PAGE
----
BOSTON—Attracting and retaining young talent goes to the core of every business that relies on creativity, innovation and new technology development. Determining what the new generation of talent wants, what will make the workplace more attractive to them and creating a workplace that does not look or feel like a traditional office space is an increasing focus of many companies which strive to recruit and retain Millennials.
While a lot of effort goes into developing modern concepts for the workplace, often times such concepts are created in a vacuum without being tied to negotiations of a lease for the space which is meant to house such workplace. Location of the space (accessibility to public transportation, proximity to restaurants, bars, clubs and other amenities) is viewed as a top priority in space selection. Securing such space at all cost becomes the primary focus only to be followed by inevitable disappointment that the vision for the space is not supported by the lease document, or the landlord’s obligations thereunder or the right and responsibilities of other tenants in the building.
To accomplish the ultimate goal of creating an environment that will be attractive to young talent in this highly competitive market, consider including the following aspects of the deal early in your business discussions with landlords—preferably at the letter of intent stage.
Pets in the Workplace
Provisions prohibiting tenants from bringing animals (other than service animals) to the premises are boilerplate in most commercial leases. Such boilerplate if overlooked during letter of intent and lease negotiations becomes an impediment to the tenant’s desire to allow its employees to bring pets to work as a way to reduce stress, create a home-like environment and achieve the ultimate goal of fostering creativity.
It is not surprising that requests to allow pets in the workplace are usually faced with vigorous resistance from landlords. Common allergies, barking, biting, and soiling of common areas are just a few of the reasons for a landlord’s refusal to accommodate such requests. In some jurisdictions a kennel license may be required if the number of dogs and the time they spend in the building exceed a certain threshold.
Therefore, the focus of these “dog” provisions is on number, size, vaccination, licensing and control of such animals. Unless negotiated in advance, such provisions are not achievable in many instances, taking away one of the important employee incentives.
The Millennial generation has never known a day without internet or cellphone. This is not the generation that can be confined within the four office walls.
As a result, office concepts for this generation more resemble a movie set than a traditional office. Game rooms, full kitchens with onsite cooking, sleeping and rest areas, on-site gyms, open collaboration spaces combined with isolated tight nooks, and bright neon wall colors are just a few examples of the new generation’s office environment. The goal of such build-outs is to encourage employees to spend more time in collaboration and less time at their desks.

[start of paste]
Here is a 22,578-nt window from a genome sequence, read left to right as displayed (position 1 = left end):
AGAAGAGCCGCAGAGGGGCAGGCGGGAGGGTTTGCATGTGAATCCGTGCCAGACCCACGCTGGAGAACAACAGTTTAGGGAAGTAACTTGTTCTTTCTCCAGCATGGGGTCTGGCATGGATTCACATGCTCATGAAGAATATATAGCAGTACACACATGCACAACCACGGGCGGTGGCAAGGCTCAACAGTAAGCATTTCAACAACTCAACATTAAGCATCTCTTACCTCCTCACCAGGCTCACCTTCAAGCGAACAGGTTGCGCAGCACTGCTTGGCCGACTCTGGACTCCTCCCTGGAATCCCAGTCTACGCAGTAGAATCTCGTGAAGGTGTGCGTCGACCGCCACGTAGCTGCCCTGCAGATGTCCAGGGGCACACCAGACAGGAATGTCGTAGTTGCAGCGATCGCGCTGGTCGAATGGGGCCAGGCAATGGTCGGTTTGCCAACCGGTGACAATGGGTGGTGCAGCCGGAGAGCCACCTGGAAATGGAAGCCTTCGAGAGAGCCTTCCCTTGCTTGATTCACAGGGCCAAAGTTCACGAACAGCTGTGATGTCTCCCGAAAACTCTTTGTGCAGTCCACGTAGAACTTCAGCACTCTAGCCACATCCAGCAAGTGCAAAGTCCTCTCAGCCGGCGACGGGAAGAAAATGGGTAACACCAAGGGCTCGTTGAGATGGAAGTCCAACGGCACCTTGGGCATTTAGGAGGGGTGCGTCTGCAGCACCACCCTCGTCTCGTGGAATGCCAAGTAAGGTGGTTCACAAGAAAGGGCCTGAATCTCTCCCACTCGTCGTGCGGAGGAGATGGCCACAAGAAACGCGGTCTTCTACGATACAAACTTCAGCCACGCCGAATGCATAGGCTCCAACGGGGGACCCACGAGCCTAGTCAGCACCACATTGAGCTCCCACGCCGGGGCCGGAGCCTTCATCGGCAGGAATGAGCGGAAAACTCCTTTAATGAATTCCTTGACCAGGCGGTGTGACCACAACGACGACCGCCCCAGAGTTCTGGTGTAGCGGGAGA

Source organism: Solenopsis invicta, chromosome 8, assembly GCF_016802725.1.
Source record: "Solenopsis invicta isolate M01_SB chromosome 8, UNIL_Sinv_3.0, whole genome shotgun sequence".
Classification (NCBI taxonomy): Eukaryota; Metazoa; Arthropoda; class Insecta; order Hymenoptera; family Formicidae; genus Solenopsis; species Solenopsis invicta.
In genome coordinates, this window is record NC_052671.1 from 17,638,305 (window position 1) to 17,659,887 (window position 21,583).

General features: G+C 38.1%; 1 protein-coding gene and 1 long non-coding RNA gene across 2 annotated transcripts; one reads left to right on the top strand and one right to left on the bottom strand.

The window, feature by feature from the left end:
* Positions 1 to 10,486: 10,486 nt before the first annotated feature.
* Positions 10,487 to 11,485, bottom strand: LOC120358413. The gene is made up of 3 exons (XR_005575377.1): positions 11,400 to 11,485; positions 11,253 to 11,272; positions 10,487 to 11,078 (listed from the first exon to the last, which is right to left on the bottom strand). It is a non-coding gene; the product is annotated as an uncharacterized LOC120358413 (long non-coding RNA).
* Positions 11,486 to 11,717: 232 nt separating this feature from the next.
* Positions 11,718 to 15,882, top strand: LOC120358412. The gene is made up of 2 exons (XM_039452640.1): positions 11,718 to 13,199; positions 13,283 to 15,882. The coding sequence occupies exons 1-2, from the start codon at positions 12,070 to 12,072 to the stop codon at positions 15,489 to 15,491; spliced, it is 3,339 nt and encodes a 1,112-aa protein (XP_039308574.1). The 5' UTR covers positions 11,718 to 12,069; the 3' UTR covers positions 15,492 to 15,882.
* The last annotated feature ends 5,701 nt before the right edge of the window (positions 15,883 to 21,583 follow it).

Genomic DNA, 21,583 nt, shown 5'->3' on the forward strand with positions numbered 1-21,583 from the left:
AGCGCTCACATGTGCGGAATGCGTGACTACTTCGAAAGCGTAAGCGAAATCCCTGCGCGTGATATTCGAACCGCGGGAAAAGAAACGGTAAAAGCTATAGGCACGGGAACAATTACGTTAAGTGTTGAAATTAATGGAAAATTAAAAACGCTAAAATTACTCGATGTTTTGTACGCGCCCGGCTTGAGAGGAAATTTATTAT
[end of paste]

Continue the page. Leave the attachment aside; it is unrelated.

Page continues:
These office design requirements present challenges for architects, facility managers, employers and landlords. Landlord concerns focus on what this layout will do to the structural integrity of the building, how it will impact other tenants, who will pay for such work (which can be very expensive) and ultimately what level of restoration will be required after this tenant leaves the building. If the landlord concludes that these customized fit-outs are of no reusable value to a successor tenant, the landlord will want such improvements removed as part of the tenant’s surrender obligation.
Schematic designs of the space and detailed descriptions of the work should be part of the letter of intent and preferably pre-approved by the landlord before the lease is signed. Swaying the landlord’s decision towards what the tenant wants at the lease negotiation stage or after the lease is signed will be difficult, if not impossible.
Socializing in Common Areas
Storytelling, caroling, costumed parades, loud speakers and musical performances – does this sound like an office you work in? Probably not. Similarly, this is likely not what the landlord meant when it agreed to let the tenant use common areas of the building. Do these activities constitute a “nuisance” generally prohibited in commercial leases? The answer to that question is usually fact-driven.
Not many landlords think to prohibit public assembly in common areas. When tenants allow such activities and another tenant in the building complains, the landlord will most certainly start looking for ways to balance the competing demands of its tenants, usually by creating new building rules and regulations, which most leases allow landlords to do. Thinking about this in advance will serve both parties in the end. After all, no one looks to have a contentious relationship with their landlord for the duration of their multi-year lease term.
Nadya Makenko is a lawyer in Holland & Knight’s Boston office, who routinely drafts and negotiates office, retail, industrial and other leases on behalf of landlords and tenants nationally. She may be contacted at email@example.com. The views expressed here are the author’s own.